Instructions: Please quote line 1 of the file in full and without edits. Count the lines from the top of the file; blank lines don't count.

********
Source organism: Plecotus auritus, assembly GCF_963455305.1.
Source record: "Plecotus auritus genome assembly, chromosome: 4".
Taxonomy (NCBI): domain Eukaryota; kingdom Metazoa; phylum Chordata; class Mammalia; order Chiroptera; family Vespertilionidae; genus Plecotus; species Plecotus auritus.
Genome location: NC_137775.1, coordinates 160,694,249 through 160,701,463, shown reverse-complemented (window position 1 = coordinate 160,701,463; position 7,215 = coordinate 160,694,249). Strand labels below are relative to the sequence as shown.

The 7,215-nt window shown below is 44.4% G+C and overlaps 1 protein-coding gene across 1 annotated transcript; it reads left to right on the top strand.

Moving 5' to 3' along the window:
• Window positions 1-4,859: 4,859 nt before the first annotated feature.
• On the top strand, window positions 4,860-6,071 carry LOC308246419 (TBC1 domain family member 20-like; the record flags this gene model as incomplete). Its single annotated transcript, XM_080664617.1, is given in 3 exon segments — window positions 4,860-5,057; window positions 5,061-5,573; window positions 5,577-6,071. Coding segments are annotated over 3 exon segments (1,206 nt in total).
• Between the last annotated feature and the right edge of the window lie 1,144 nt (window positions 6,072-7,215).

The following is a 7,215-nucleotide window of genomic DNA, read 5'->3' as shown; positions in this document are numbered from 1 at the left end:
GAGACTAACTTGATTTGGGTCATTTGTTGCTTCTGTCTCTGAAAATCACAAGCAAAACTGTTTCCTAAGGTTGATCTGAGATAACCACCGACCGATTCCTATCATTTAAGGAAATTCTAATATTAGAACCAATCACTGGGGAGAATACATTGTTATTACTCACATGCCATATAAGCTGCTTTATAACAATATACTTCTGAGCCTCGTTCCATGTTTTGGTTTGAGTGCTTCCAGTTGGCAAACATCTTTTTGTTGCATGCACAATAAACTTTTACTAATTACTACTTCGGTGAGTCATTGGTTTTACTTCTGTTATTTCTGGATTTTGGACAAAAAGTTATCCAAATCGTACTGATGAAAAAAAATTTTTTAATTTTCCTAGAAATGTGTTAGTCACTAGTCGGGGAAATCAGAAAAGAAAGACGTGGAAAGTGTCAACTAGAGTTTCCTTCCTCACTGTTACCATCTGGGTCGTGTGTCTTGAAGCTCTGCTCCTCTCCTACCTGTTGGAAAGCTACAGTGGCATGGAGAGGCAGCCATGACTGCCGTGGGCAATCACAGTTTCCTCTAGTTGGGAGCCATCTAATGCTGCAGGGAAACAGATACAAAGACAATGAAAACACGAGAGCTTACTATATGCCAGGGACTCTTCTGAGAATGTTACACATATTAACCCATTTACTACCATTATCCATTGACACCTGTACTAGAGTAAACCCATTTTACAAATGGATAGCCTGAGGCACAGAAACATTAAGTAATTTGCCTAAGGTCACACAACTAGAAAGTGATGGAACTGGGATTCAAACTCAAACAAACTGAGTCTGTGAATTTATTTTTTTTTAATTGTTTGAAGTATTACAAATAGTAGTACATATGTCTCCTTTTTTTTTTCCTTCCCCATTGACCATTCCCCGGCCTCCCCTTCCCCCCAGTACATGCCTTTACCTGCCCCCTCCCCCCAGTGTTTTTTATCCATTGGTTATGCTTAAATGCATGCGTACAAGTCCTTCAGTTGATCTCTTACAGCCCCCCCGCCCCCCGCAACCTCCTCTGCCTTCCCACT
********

Source organism: Plecotus auritus, assembly GCF_963455305.1.